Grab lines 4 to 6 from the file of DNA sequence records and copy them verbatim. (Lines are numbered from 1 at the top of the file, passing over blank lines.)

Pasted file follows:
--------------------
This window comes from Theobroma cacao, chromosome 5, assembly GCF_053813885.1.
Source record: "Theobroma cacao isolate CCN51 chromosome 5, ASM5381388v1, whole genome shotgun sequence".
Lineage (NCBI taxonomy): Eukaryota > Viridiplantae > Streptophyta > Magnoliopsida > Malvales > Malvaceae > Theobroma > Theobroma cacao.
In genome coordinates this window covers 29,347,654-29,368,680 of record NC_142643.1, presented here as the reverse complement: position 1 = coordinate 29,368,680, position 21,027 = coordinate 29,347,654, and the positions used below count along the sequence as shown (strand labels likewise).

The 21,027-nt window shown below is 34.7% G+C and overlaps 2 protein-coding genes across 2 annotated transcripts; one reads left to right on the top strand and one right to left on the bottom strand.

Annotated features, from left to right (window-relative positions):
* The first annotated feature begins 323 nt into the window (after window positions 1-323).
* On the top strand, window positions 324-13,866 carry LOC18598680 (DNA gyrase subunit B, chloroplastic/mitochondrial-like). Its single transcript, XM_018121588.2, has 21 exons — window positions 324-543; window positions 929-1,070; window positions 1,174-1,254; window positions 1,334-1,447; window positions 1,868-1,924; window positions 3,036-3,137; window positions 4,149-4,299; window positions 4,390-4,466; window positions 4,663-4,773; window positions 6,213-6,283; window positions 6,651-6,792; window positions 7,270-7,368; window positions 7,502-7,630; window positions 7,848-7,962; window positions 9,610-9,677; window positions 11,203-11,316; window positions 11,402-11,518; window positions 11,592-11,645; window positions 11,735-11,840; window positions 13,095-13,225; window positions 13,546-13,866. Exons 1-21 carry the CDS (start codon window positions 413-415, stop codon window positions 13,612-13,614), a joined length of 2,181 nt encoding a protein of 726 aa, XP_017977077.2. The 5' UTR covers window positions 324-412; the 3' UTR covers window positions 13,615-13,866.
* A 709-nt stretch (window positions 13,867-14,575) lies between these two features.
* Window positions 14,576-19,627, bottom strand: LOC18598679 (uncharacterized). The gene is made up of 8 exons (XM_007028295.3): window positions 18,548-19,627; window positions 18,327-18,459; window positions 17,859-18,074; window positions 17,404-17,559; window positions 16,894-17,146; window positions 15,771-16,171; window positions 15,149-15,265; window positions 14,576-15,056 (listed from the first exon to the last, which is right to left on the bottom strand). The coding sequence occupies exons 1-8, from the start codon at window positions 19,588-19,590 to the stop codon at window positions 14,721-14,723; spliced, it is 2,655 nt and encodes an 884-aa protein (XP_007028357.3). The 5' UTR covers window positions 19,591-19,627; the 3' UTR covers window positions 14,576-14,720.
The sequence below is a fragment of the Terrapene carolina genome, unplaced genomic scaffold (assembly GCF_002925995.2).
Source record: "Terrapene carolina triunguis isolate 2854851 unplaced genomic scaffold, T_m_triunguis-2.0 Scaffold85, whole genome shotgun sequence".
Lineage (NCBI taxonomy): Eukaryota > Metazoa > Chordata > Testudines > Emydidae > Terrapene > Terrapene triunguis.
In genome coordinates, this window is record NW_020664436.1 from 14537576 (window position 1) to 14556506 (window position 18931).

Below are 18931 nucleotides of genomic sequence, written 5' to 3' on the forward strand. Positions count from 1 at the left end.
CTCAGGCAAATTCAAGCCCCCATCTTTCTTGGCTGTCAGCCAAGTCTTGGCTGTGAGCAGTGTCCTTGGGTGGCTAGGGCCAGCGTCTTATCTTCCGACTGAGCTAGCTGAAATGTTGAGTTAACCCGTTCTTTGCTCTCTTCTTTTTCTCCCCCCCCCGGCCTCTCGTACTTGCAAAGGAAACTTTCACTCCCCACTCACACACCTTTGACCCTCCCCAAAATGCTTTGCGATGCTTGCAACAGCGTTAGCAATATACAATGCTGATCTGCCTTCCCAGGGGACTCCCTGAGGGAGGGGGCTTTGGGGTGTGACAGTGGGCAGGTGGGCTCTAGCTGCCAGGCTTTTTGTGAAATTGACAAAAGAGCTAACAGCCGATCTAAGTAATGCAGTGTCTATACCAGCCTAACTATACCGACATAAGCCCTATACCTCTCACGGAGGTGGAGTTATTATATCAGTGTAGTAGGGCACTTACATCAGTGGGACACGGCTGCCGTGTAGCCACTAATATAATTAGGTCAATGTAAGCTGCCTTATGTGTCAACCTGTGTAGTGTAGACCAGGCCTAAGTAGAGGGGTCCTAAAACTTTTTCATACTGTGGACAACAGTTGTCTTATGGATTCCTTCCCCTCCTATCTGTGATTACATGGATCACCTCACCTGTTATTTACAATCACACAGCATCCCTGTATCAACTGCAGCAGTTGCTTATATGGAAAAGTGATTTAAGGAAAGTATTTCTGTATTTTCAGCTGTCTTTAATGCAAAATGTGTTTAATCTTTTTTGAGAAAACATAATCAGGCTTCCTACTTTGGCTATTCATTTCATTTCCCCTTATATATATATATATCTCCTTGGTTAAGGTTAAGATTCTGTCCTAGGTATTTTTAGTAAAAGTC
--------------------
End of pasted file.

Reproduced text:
In genome coordinates this window covers 29,347,654-29,368,680 of record NC_142643.1, presented here as the reverse complement: position 1 = coordinate 29,368,680, position 21,027 = coordinate 29,347,654, and the positions used below count along the sequence as shown (strand labels likewise).

The 21,027-nt window shown below is 34.7% G+C and overlaps 2 protein-coding genes across 2 annotated transcripts; one reads left to right on the top strand and one right to left on the bottom strand.

Annotated features, from left to right (window-relative positions):